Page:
Saint James Cavalier
|This article does not cite any references or sources. (May 2007)|
St. James Cavalier is Malta's Millennium Project- A Centre for Creativity. St. James, one of two Cavaliers built out of the originally projected nine, by the Knights of Malta. It was designed by military engineer Francesco Laparelli de Cortona, who, on his departure from Malta in 1569, entrusted the continuation of his work to Maltese architect Gerolamo Cassar.
Brief history of St. James Cavalier
Faced with the continuing threat of Turkish attack and the weaknesses caused by the Great Siege of Malta (1565), the Knights of Malta had to decide whether to abandon the island, or attempt its restoration.
Grandmaster Jean Parisot de la Valette preferred to stay and ask for aid, which promptly arrived from several quarters, most notably Pope Pius V, who sent not only financial assistance but also the famed military engineer Francesco Laparelli de Cortona. It is Laparelli who masterminded the plan of Valletta as we see it today.
On his departure in 1569 Laparelli entrusted the continuation of his work to Maltese architect Gerolamo Cassar.
St. James was built to act as a raised platform on which guns were placed to defend the city against attacks from the land (Floriana) side. As well as prohibiting entry, St. James could also threaten those who had already breached the city's defences.
Despite the impression of size given by the external aspect of the building, half of the structure was filled with compressed earth and the rest consisted of series of sparse chambers and a ramp by which cannons could reach the roof.
Architecturally it was not designed to rival the more sophisticated Auberges but as a utilitarian, no-nonsense solution to a straightforward defensive problem.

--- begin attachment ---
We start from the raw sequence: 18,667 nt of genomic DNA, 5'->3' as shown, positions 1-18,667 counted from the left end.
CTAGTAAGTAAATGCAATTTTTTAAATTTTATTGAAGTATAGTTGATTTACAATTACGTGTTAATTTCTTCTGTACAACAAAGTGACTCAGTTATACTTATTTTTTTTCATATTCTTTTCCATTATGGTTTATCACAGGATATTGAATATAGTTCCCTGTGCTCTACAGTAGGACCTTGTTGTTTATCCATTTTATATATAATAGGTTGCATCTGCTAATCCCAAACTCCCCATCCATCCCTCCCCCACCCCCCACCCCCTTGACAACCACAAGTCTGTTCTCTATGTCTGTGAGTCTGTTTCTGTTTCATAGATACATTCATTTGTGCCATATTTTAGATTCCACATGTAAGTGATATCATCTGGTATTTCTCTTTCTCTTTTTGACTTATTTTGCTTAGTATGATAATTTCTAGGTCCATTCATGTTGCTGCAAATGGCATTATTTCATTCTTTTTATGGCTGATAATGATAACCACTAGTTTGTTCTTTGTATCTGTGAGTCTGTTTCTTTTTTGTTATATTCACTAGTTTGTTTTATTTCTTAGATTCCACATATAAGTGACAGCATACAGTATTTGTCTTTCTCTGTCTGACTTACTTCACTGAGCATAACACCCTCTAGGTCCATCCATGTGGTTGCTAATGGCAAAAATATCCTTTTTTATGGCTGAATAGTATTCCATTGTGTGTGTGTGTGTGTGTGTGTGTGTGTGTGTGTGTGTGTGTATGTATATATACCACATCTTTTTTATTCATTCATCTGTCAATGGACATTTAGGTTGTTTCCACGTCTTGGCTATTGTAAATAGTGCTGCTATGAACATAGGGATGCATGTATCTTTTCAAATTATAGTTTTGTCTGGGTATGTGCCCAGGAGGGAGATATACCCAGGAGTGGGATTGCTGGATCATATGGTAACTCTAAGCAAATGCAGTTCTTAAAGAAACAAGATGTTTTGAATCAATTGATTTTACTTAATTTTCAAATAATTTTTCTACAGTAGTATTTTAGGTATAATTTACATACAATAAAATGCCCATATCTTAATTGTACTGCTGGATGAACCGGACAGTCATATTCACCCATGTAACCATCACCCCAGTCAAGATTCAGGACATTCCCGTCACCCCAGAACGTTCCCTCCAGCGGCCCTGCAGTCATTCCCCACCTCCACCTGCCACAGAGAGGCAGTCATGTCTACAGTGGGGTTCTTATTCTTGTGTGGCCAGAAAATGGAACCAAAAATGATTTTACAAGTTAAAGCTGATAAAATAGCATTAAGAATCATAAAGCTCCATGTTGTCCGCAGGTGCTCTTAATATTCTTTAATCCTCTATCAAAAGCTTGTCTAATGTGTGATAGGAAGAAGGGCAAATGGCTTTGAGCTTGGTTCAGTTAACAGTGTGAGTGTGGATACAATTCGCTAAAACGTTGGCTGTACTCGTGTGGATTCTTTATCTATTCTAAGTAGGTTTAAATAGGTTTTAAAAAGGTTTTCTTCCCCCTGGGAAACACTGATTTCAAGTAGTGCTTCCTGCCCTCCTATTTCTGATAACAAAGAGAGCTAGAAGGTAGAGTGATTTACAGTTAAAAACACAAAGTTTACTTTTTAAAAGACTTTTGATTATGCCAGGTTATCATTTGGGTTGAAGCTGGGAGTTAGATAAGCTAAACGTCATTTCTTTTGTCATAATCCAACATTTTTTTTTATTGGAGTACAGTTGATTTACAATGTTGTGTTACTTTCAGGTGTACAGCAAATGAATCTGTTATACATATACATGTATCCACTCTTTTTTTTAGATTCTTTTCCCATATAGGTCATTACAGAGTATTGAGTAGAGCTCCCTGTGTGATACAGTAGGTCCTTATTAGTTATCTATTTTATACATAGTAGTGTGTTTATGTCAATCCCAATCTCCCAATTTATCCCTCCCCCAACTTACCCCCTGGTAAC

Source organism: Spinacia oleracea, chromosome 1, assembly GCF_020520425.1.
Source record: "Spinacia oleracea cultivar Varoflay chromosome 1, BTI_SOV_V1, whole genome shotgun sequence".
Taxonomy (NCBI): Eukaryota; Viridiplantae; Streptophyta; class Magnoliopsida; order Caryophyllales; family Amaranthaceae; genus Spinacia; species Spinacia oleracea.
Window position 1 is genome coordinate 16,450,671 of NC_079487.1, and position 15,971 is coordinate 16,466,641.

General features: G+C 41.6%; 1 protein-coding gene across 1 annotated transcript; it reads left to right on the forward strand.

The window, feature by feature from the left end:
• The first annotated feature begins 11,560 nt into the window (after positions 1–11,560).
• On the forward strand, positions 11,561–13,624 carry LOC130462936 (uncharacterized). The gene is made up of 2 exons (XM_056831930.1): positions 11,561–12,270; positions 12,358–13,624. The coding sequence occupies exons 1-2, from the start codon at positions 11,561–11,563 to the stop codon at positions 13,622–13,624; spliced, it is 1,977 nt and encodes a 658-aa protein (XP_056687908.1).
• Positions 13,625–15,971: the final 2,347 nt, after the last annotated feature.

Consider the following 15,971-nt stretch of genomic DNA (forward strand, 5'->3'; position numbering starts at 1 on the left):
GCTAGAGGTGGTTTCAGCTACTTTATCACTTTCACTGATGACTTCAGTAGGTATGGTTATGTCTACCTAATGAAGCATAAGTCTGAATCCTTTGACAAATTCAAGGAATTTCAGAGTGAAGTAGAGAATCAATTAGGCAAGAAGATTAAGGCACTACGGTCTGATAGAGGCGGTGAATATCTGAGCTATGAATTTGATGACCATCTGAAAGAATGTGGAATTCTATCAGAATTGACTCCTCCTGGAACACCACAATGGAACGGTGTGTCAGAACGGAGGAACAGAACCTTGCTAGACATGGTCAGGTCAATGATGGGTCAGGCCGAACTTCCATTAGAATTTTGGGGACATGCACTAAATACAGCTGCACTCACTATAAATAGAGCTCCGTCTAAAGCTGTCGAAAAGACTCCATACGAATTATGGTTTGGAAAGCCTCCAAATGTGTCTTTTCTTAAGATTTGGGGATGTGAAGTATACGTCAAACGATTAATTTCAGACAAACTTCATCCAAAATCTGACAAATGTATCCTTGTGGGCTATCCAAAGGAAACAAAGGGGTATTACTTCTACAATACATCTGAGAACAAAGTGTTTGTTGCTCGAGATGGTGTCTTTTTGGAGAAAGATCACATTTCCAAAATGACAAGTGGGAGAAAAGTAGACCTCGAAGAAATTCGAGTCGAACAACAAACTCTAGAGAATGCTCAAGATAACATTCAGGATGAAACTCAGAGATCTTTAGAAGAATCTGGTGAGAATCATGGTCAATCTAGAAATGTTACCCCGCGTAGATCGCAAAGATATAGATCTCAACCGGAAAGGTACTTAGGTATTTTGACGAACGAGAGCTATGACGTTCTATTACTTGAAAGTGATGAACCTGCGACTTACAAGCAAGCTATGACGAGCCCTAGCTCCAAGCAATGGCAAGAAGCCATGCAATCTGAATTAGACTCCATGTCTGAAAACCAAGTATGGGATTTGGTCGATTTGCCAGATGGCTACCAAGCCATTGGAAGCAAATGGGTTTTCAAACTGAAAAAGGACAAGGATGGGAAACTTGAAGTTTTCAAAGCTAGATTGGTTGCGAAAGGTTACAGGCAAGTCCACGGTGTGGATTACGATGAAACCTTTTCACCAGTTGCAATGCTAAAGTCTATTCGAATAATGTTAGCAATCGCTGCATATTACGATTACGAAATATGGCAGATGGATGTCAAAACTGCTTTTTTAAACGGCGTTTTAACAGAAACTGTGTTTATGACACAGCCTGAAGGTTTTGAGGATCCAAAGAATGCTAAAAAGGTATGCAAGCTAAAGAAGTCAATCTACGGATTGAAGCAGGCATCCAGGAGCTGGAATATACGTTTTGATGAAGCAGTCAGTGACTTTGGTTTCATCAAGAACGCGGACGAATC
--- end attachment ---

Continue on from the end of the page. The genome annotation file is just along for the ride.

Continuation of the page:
The British period
As the function changed, so did the design. Upon their arrival, the British converted St. James into an officers' mess, later utilising its raised position to provide water storage for the city of Valletta. Water was pumped to the two cisterns via the Wignacourt aqueduct, thus solving a major problem of the Maltese islands.
Also during this period, the ramp leading to the roof was replaced by a staircase and the number of rooms was increased by serving the ground floor room with arched ceilings, creating two stories where there had been only one. Changes were also made to help combat humidity.
Finally, during the latter part of British rule, St. James was turned into a food store, known as the NAAFI.
The Centre for Creativity- Malta's Millennium Project
Once more St. James has performed a startling transformation; an edifice once designed to prohibit entry now welcomes visitors. The task of affecting this tremendous change was given to Prof. Richard England, one of Malta's best known architects who describes his brief as "making it possible for the building to accommodate new needs in a way that, while respecting the past, accepts the concept of change, without fear." However, the work was the cause of much controversy and was deemed unsatisfactory by many Maltese, partly resulting in the halting of other planned projects in Valletta and the decision to use celebrated architects (including Renzo Piano) rather than Richard England.
One of the biggest challenges that Prof. England faced was that of increasing accessibility in a building created to repel invaders. This necessitated major structural intervention and very difficult decisions about which areas should, and must, undergo such drastic intervention.
This task was carried off with great aplomb in the conversion of the two water cisterns, one into St. James' spectacular theatre space and the other into the atrium. A stunning, inufying space which provides access to the upper galleries. the design nonetheless incorporate glass panels and a marvelous awareness of space that allows the visitor to read the historical narrative told by the wells.
The work was carried out in collaboration with the restoration expert Michael Ellul. With and emphasis that firmly discouraged the use of replica and imitation. Hence anything that looks 16th century is 16th century and anything that looks contemporary is contemporary. The national heritage organization Fondazzjoni Wirt Artna did protest against the removal of a rare World War Two gas shelter and other historical remains from the British period.
This theme is particularly obvious on the ground floor. In the Music Room, the British-installed ceiling has been removed, and the room restored to its original state. The gift shop, on the other hand, is split. In other halls partial removal of the ceiling has allowed both periods to be represented in this modern interpretation of a deeply historical building.
The restoration of St. James Cavalier was the first phase of a much larger project which aims to radically change entrance to Valletta. The rest of this project is currently halted at the planning stage, and on occasion the subject of political wrangling.